Scientism/Naturalism in Crisis

All of these past weeks have been leading up to one conclusion: The naturalistic approach to “explaining” the development of species on Earth is a wholly inadequate account. Like the fossil record itself, the entire neo-Darwinian paradigm is much more “gaps” than “explanations.”

In 1985, Michael Denton wrote a book entitled: Evolution: A Theory in Crisis. Today, after fielding decades of questions and ire from other scientists, the evolutionists among them the source of scathing attacks on Denton’s credibility as a scientist, Denton’s article here defiantly even expands his critiques of neo-Darwinism. At one point in the article, Denton writes:

Today, thirty years later, despite the discovery of a huge number of new fossil forms, it is still true, as Darwin confessed, that “the distinctness of specific forms … not … blended together by innumerable transitional links is a very obvious difficulty.”

And this overarching critique sees resounding support everywhere we look, both among living creatures and in the fossil record.

Evolutionary biologists can point to some examples of adaptation (not as many as they foist off onto the general public). But they cannot demonstrate a single example of a speciation event. To account for this lack of positive evidence of macro-evolution, they perpetually retreat to the familiar mantra: “It takes a really, really long time.” So, we turn to the fossils to see what was happening over the “really, really long time.”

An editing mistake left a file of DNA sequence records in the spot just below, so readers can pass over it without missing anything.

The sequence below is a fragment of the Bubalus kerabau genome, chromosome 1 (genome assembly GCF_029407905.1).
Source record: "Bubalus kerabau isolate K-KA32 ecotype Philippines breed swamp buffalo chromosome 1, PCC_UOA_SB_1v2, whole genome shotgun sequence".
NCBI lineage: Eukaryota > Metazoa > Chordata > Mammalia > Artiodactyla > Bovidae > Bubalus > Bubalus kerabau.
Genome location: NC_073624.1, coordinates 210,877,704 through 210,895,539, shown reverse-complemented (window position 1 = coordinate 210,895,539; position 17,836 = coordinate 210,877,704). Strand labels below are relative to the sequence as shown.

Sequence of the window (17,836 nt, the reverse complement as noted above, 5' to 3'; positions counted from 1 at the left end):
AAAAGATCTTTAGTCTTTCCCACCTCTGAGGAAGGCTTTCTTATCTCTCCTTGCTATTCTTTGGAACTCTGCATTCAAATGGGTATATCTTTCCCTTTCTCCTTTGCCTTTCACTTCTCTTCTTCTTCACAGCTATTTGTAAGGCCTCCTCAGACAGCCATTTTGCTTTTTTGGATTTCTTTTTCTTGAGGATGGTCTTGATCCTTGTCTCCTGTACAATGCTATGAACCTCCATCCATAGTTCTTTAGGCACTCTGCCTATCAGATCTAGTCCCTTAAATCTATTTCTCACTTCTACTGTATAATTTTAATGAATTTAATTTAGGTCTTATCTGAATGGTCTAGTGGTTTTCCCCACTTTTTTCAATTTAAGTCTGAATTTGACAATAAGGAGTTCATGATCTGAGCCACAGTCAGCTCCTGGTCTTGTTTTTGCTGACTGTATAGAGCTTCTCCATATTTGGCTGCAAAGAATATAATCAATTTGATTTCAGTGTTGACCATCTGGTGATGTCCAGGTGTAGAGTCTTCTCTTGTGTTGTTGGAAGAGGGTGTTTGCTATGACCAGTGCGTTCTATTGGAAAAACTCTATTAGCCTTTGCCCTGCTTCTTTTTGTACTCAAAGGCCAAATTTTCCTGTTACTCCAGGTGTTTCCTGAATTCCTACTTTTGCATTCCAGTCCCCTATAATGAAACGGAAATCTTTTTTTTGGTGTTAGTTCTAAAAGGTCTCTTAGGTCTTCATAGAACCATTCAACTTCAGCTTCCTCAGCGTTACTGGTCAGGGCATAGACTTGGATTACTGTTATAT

Evolutionary paleontologists can point to all sorts of “lineages” in the fossil record, and these are supposed to show macro-evolution working over the “really, really long” periods of time needed to evolution to be apparent. But the problems in paleontology are legion, ranging from entirely made-up creatures (you don’t get a “creature” from a single tooth!) and fragmented bits and parts of creatures to the wildest conjecture and supposition on the barest of “evidence.” If ever there was an academic discipline that revolves around “seeing exactly what you expect to see,” paleontology is it.

What we actually see in the fossil record is the same thing we see all around us today: Huge, significant divisions between “kinds” of creatures, with virtually no “evidence” of any sorts of transitions between them. Scientists attempt to bridge the obvious gulfs between “kinds” with hand-waving and conjecture about a mechanism that has never, ever been demonstrated to accomplish more than “adaptation” within a “kind,” and never the production of anything that could count as a “transitional form” between “kinds.” Thus, the evolutionary mechanism has been, at best, a plausible account of so-called micro-evolution. But the gulf between the micro and the macro must cross the Biological Speciation Concept (BSC) boundary! And even with the time-compression of fast-reproducing creatures like bacteria and fruit flies, lengthy experimentation has utterly failed to produce any evidence that adaptation has the power to produce new BSC species.